Did a JJB330 installation last week on the Big Baby.
This guitar previously had an LR Baggs Element system in it but the owner wanted something that requires no batteries, so the passive JJB system seems the right choice. Here’s a well-used guitar that has really opened up. Plenty of marks on the top that kinda adds character.
Mounting the end jack.
Since the guitar already had a 12mm hole drilled due to the previous pickup, we can go straight to work without bringing out the drill.
I use a copper wire to enter through the base and exit the soundhole.
Here I attach the end jack of the JJB 330.
Pull out through the base again.
Okay, we got the end jack screwed in nicely.
Mounting the transducers
Let’s make a jig from the good ol’ cereal box.
Trace out the saddle line and punch through the bridge pin holes. Mark X on the spots the transducers are mounted. Note that one marking is a bit nearer to the high E to accentuate the thinnest string.
Use some blu-tak to mount the transducers on the jig. It’s a good idea to clean the shiny contact surfaces with Zippo fluid at this time.
Do many dry runs to ensure you get a good sensing of how the jig would fit before applying the glue. Once you’re confident, apply gel superglue on the shiny surfaces and stick it in!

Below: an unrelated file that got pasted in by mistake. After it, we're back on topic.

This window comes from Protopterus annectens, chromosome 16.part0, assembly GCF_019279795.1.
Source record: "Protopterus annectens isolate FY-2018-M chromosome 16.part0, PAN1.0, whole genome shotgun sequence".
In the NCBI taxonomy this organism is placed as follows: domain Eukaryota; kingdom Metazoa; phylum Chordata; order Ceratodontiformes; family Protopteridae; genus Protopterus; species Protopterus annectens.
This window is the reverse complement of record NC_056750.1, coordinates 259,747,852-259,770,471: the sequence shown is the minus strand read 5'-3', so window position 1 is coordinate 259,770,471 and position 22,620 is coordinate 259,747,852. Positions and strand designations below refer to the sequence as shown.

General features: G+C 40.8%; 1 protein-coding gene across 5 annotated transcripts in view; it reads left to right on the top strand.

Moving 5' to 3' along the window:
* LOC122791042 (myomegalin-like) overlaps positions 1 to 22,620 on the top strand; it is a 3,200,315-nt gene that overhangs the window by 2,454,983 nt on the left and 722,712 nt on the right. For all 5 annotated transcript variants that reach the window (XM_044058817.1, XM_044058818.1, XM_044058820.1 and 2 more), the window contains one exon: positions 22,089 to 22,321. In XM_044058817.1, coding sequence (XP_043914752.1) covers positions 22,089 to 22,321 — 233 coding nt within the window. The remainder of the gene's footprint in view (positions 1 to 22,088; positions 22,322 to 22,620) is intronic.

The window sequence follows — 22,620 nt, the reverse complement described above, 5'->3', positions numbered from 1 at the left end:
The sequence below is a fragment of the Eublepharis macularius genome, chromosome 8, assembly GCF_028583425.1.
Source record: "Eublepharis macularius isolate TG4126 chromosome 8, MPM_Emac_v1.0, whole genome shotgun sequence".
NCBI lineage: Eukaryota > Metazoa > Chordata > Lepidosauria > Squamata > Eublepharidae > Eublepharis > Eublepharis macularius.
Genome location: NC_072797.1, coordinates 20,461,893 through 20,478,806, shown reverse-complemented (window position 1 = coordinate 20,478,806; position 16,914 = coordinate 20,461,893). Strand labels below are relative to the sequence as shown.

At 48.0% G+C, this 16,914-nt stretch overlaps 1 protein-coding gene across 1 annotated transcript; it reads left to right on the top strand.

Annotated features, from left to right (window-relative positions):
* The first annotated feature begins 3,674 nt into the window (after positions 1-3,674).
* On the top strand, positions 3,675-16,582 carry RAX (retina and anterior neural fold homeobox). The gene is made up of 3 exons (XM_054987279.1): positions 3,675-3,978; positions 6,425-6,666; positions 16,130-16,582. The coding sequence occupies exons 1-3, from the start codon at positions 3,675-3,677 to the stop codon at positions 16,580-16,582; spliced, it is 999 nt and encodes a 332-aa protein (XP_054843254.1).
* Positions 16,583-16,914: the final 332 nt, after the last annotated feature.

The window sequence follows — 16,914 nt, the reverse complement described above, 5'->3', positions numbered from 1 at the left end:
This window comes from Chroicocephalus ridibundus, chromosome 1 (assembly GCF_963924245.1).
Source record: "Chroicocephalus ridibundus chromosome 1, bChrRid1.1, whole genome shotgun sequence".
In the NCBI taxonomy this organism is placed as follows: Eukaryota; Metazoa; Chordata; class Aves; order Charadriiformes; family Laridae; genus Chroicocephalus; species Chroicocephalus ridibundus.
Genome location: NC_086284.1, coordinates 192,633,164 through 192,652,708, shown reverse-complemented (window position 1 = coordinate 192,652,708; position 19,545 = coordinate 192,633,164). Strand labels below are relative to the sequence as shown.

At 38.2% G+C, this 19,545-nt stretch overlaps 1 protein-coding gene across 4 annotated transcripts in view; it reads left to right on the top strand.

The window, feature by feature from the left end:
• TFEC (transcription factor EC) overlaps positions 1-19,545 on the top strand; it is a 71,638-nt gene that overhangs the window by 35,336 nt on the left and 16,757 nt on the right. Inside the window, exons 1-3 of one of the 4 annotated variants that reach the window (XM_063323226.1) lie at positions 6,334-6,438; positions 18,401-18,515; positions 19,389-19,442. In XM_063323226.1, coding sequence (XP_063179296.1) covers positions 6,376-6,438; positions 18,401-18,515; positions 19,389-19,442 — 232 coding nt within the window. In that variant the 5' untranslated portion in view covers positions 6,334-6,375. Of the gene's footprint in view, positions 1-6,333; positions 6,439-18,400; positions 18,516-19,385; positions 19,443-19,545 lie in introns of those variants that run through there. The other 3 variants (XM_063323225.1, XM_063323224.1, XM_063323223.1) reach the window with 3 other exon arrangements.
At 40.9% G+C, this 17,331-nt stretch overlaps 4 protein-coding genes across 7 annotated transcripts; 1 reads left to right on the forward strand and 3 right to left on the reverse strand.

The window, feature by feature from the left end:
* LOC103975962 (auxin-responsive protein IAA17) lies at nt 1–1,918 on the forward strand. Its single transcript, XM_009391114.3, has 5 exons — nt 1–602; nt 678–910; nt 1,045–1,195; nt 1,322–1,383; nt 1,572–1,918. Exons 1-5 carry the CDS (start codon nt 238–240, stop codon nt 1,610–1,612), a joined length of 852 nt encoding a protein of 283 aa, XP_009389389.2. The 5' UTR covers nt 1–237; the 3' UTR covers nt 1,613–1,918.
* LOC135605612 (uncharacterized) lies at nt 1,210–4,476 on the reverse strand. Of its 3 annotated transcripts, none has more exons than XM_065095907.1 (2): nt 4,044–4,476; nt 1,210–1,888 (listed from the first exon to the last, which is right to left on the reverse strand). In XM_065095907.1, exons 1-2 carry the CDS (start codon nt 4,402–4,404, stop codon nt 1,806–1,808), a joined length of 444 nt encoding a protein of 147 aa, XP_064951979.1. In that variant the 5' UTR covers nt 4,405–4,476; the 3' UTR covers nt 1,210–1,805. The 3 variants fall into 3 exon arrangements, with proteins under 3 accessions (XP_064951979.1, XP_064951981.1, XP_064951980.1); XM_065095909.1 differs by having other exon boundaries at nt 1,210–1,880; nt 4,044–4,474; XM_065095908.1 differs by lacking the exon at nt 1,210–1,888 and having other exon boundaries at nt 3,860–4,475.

When you see this, you know that everything is in the right place. No mirrors needed.
Hold the jog in place for a few minutes while the glue dries.
It’s time to pamper the guitar. Let’s start with the fretboard and bridge.
Steel wool and Ax Wax to the party.
Bob was assistant today.
Pencil lead on nut slots and saddle crown.
I also took time to tighten some of the tuner buttons. I actually find the Taylor stock tuners quite well-made.
Fresh Elixirs, what else?
Guitar was ready to go on stage. 🙂
Cookie came out to pose.
The Big Baby is a fun guitar that can fill the gap between a full-sized dreadnought and a Baby Taylor/Little Martin genre. It’s main strength is the full 25.5″ scale. Some players may find the extremely cramped 22.5″ too uncomfy and the Big Baby fits the bill perfectly here.
In the tone department, don’t expect this to sound as full as a 110e. But hey, it still has decent bass and does have the dreadnought sound to it. I’d say it’s a better strummer than an OM or 000 type.
If you really need the smaller bodyshape, this is actually a good idea.
See some pictures for comparison with a regular dread. Here you see that it is just a bit shorter in terms of overall length.
The BBT is also shallower. However, the bowl back creates more volume and bass than you’d expect.
Perhaps the only thing going against the BBT is the $599 retail price here in SG. In today’s market, many full solid guitars (albeit China made) can be had for $699 onwards if one were to look beyond the brand name.
With the introduction of the Academy Series in 2017, one wonders if the Big Baby will be discontinued.